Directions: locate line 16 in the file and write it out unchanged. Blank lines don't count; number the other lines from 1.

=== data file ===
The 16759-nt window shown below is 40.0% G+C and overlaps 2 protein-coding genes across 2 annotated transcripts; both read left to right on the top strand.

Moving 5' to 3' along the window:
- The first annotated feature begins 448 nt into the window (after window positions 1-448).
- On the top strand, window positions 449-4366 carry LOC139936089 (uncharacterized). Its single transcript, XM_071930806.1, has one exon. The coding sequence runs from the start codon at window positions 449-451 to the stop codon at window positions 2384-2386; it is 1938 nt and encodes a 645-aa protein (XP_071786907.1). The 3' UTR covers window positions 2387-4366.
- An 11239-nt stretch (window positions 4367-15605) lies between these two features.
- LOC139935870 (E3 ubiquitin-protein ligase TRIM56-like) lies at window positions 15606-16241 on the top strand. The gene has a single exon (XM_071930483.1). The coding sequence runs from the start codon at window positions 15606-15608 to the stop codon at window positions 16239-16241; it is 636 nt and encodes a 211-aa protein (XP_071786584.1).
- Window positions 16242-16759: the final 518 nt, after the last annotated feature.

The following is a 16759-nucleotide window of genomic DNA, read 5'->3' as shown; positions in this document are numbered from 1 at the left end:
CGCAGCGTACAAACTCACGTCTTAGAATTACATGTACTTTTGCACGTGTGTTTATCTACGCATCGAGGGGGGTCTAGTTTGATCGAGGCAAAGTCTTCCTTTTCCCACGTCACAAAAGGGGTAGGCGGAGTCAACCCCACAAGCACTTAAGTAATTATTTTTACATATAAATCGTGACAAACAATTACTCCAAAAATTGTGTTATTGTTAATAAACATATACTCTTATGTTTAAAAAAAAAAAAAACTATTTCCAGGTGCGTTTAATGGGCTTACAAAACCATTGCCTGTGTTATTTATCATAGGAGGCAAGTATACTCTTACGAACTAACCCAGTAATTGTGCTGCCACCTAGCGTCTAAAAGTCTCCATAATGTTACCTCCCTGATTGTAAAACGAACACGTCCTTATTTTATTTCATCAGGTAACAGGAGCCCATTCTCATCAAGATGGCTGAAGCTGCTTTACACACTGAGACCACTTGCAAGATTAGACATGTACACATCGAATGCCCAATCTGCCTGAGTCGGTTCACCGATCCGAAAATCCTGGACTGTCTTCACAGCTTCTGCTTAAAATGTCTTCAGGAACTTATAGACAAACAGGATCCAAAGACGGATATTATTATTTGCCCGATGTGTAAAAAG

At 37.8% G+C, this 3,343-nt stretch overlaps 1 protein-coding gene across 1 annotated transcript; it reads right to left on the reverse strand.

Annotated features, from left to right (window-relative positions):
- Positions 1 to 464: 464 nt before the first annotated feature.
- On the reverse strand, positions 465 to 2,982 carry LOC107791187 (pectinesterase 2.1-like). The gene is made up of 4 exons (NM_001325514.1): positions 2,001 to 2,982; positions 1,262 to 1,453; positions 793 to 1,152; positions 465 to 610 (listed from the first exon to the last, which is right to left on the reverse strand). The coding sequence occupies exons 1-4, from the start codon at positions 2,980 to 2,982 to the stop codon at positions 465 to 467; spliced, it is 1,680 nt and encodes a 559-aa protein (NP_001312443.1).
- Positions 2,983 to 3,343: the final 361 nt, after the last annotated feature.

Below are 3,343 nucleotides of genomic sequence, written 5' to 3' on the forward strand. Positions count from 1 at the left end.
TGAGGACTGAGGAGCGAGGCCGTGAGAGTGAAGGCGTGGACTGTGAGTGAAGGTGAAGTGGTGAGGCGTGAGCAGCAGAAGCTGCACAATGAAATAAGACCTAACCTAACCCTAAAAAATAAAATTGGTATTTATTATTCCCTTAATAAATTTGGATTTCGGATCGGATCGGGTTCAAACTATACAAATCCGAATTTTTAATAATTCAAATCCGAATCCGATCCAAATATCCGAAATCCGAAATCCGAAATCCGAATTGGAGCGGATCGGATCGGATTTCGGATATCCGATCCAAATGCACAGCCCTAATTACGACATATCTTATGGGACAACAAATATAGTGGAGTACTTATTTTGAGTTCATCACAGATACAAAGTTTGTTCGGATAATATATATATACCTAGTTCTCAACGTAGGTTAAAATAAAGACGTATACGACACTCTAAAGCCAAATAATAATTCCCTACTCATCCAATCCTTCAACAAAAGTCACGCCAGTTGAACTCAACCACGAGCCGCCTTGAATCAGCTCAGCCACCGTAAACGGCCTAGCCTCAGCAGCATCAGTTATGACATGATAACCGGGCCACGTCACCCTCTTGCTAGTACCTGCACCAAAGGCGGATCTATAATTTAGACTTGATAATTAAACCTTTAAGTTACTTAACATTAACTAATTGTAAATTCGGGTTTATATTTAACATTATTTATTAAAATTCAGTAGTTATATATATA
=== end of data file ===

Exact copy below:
TGAGGACTGAGGAGCGAGGCCGTGAGAGTGAAGGCGTGGACTGTGAGTGAAGGTGAAGTGGTGAGGCGTGAGCAGCAGAAGCTGCACAATGAAATAAGACCTAACCTAACCCTAAAAAATAAAATTGGTATTTATTATTCCCTTAATAAATTTGGATTTCGGATCGGATCGGGTTCAAACTATACAAATCCGAATTTTTAATAATTCAAATCCGAATCCGATCCAAATATCCGAAATCCGAAATCCGAAATCCGAATTGGAGCGGATCGGATCGGATTTCGGATATCCGATCCAAATGCACAGCCCTAATTACGACATATCTTATGGGACAACAAATATAGTGGAGTACTTATTTTGAGTTCATCACAGATACAAAGTTTGTTCGGATAATATATATATACCTAGTTCTCAACGTAGGTTAAAATAAAGACGTATACGACACTCTAAAGCCAAATAATAATTCCCTACTCATCCAATCCTTCAACAAAAGTCACGCCAGTTGAACTCAACCACGAGCCGCCTTGAATCAGCTCAGCCACCGTAAACGGCCTAGCCTCAGCAGCATCAGTTATGACATGATAACCGGGCCACGTCACCCTCTTGCTAGTACCTGCACCAAAGGCGGATCTATAATTTAGACTTGATAATTAAACCTTTAAGTTACTTAACATTAACTAATTGTAAATTCGGGTTTATATTTAACATTATTTATTAAAATTCAGTAGTTATATATATA